A centenarian today has seen first hand the development of technology from the earliest phonographs, radio, and television, to today’s most advanced computer and home entertainment systems. They saw the telephone go from a device available only to a few elite households to something that is seemingly permanently attached to the hands of everyone over the age of 12 today. They saw the progression of the automobile from a passing fad available only to the most wealthy to the sleek, modern, technologically advanced machines in every driveway these days. They watched the aviation industry develop from its infancy to landing a man on the moon. They lived through WWI, WWII (“the war to end all wars”), and all the wars since. They lived through the stock market crash of 1929, and a few more since then. They learned frugality and self-reliance by surviving the great depression of the 1930’s. They have seen this nation torn apart by civil unrest on more than one occasion. And, they have seen politicians go from the corrupt, self-indulgent buffoons of yesteryear, to the corrupt, self-indulgent buffoons of today. (I guess some things never change).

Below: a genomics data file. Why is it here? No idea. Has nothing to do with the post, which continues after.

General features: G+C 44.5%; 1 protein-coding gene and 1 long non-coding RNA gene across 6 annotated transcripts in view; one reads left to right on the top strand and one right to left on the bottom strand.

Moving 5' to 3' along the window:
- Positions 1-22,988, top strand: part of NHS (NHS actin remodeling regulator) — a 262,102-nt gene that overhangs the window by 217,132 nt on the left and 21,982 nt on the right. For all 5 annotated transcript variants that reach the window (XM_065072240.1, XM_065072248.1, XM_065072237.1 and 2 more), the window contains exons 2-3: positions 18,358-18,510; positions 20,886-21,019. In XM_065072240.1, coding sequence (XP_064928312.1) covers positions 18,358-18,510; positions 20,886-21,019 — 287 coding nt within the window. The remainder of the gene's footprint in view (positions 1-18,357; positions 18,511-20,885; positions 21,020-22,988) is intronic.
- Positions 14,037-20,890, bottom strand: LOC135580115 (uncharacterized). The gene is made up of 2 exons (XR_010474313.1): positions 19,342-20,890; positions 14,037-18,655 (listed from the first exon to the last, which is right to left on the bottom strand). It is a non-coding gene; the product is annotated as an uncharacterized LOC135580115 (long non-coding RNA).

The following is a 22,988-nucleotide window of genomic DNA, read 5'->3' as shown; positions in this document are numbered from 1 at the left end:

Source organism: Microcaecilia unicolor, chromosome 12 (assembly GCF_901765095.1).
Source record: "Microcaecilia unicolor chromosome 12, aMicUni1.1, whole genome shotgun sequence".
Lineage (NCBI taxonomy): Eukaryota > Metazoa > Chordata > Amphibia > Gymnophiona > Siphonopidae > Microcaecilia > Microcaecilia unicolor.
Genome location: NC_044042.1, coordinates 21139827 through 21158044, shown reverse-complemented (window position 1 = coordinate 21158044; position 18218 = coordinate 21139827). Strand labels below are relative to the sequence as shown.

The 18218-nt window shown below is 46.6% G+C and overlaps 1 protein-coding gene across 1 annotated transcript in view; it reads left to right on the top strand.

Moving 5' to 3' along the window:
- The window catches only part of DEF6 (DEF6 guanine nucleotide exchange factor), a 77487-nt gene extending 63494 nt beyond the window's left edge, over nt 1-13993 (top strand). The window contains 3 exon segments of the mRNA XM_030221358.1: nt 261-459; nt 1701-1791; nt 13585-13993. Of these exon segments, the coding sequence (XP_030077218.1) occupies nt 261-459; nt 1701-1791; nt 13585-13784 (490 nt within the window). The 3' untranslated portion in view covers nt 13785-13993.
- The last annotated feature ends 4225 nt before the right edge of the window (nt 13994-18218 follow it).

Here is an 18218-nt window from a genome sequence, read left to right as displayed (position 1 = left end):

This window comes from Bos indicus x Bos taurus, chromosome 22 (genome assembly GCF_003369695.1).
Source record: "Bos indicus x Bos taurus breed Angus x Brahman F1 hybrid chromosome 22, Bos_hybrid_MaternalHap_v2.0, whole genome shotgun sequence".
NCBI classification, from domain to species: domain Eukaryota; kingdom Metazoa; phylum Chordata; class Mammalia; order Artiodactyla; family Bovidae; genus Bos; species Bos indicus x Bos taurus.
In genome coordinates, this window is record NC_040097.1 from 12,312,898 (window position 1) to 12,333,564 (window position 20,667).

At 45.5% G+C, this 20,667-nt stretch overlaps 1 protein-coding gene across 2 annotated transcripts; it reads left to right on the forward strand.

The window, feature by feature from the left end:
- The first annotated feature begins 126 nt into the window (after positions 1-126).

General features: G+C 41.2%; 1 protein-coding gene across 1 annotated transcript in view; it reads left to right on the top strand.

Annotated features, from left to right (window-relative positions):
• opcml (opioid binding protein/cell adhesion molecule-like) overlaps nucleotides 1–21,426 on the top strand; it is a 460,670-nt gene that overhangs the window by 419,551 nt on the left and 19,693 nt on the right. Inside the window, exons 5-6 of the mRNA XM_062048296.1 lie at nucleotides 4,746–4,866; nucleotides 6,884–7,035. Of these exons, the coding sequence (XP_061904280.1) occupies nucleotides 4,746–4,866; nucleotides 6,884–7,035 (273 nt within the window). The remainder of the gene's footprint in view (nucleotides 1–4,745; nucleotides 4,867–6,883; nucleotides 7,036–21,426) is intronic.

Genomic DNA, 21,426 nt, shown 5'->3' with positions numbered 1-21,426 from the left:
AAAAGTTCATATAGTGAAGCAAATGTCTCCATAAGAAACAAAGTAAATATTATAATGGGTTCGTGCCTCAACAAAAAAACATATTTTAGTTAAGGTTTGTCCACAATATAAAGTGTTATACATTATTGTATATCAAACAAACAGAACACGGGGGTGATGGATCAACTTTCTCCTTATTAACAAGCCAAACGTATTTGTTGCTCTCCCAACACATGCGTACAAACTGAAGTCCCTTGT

If you are fortunate enough to have a centenarian in your life, treasure every moment with them. Listen to their stories and learn from their experiences. Not only can they offer insight into your family history, they can give you a wealth of information about modern history because they lived through it. Chances are, they’ve “been there; done that” – although they probably didn’t buy the shirt to prove it. Don’t discount them, they have a lot to offer.

Car Free Day

Car Free Day is another self-explanatory holiday. It simply urges everyone to not drive their cars today. Walk, ride your bicycle or take public transportation if you have to go anywhere today. If you have to work, and your job allows you the luxury, work from home today. If not, take public transportation or carpool. C’mon people it’s just for one day, you can go back to your air-polluting, ozone layer destroying, self-indulgent lifestyle tomorrow.

Dear Diary Day

Dear Diary Day hearkens back to the day not long ago when people actually set their innermost, private thoughts to pen and paper and recorded them every day in a locked diary or journal. These days, in the age of “social media”, we are bombarded by these same types of thoughts from virtual strangers; except now, they are usually recorded in 140 characters or less and put on the world-wide web for anyone to read. Whatever happened to the days when people valued their privacy and had a sense of dignity?

Business Women’s Day